It is in this spirit that we welcome positive signals from China as it prepares for new emissions standards and working carbon markets under its next Five Year Plan, and ongoing efforts by President Obama to implement his Climate Action Plan, including the phasing out of coal power stations in the United States. In contrast, Japan’s decision to renege on its 25 per cent emission reduction target and the recent carbon price policy reversals in Australia are unhelpful blips on the otherwise steady course towards the low-carbon world economy. Everyone needs to play their part, especially those with the biggest carbon footprint, and those who count among their closest friends the vulnerable countries that will bear the brunt of their polluting ways.
For our part, we look forward to September’s Summit with a renewed sense of hope, and a strong resolve to use 2014’s ministerial meetings and diplomatic opportunities to develop new ideas and forge new partnerships that make a real dent in emissions now. One critical area of focus must be the energy sector, which is currently responsible for some two-thirds of global emissions.
While renewable energy is already the fastest growing source of power and expected to increase by 40 per cent in the next five years, we need to quickly accelerate the transition to clean, green and more efficient energy systems. Having recently achieved a record 59 per cent peaking in the renewables contribution to the power grid in Europe’s biggest economy, Germany has shown us that it can be done. And the quicker it is done, the better and cheaper it will be. As the International Energy Agency has told us, for every one dollar not invested now in new clean energy, it will cost us more than $4 after 2020 to compensate for the missed opportunity to reduce emissions this decade.
While understanding the need and accepting the logic to act now, we continue to emit and emit. There are signs of progress, and yet humanity has the world barrelling towards 4 degrees or more of dangerous global warming. Our window to secure a climate future capable of sustaining my country’s culture, its dignity and its territory is closing quickly.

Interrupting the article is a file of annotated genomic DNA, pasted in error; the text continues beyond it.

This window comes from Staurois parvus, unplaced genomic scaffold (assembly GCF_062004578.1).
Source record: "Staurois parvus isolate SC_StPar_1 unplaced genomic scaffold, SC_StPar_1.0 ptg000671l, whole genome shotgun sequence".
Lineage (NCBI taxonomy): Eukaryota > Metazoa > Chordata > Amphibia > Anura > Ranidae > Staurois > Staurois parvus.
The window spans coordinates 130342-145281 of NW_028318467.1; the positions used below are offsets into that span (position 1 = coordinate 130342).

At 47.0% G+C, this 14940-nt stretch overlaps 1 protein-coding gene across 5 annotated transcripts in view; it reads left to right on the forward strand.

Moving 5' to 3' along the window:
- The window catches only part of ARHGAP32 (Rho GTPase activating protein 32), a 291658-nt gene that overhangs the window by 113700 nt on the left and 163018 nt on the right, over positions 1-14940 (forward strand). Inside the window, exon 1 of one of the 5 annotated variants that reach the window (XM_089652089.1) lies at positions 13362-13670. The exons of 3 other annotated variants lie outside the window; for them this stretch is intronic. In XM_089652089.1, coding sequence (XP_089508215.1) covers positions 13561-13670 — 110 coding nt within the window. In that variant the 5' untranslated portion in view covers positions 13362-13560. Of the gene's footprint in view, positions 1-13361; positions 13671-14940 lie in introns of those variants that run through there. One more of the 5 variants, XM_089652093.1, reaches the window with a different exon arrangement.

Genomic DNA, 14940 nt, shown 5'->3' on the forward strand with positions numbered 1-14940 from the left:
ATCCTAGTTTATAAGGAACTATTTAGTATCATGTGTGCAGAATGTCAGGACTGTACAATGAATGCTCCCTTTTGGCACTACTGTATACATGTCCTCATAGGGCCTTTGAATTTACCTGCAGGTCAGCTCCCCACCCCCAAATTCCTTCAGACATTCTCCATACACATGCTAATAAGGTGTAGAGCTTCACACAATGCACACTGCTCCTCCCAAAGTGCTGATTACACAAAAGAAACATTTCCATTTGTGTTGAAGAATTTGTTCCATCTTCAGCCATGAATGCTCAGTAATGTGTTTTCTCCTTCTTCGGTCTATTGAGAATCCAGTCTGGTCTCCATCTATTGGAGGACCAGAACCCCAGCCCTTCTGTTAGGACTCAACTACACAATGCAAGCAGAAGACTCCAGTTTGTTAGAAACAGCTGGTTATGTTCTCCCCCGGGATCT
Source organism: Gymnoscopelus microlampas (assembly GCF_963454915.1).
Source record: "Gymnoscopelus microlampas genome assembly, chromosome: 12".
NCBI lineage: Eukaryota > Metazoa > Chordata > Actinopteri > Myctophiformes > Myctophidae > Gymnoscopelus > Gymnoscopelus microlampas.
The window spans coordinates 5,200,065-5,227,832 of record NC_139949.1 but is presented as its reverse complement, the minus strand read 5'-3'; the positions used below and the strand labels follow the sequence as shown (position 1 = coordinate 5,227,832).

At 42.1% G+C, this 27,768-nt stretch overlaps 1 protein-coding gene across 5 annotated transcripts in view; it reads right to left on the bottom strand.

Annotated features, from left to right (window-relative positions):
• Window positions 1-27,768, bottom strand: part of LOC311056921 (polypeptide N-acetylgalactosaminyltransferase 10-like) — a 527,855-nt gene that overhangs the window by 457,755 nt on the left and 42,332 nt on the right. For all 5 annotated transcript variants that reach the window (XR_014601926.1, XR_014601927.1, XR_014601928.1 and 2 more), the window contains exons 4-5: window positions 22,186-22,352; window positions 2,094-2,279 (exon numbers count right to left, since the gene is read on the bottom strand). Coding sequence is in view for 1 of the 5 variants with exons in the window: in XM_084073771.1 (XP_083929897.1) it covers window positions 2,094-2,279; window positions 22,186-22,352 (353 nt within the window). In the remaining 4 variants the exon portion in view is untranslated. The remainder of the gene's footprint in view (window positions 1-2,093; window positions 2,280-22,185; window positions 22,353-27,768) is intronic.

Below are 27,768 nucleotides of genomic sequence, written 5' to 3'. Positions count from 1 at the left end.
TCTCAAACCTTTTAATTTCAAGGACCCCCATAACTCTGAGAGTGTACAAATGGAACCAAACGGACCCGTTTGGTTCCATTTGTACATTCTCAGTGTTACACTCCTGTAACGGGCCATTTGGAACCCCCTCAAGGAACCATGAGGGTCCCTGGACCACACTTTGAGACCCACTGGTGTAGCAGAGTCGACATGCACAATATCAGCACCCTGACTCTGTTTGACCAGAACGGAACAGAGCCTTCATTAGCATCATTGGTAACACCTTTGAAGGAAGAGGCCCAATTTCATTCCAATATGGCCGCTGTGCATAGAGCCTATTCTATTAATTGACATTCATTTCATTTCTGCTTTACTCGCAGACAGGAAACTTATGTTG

Leaders must come to New York in September with their sights set high, and with bold new announcements that get us back on a pathway to a safe climate future. The European Union could play a catalytic role by recording internationally that it will easily overachieve on its current target to reduce emissions by 20 per cent by 2020, and that this will enable deeper and more ambitious EU cuts under a new global agreement. Others would surely follow suit.
It is increasingly clear to political leaders of all persuasions that if they are prepared to set out a bold vision for ambitious climate action, their constituencies will stand with them, including big business, and they are all prepared to do the necessary work. The release of updated and more alarming scientific data from the IPCC later this year should reinforce the political resolve to act. If the science and summits of 2014 don’t finally turn the tide, it is difficult to see what will. This is the battle of our generation, and 2014 is our moment.
This article first appeared in New Europe’s ‘Our World in 2014’.
Christopher Jorebon Loeak is President of the Republic of the Marshall Islands and current Chair of the Pacific Islands Forum. This post was sourced here.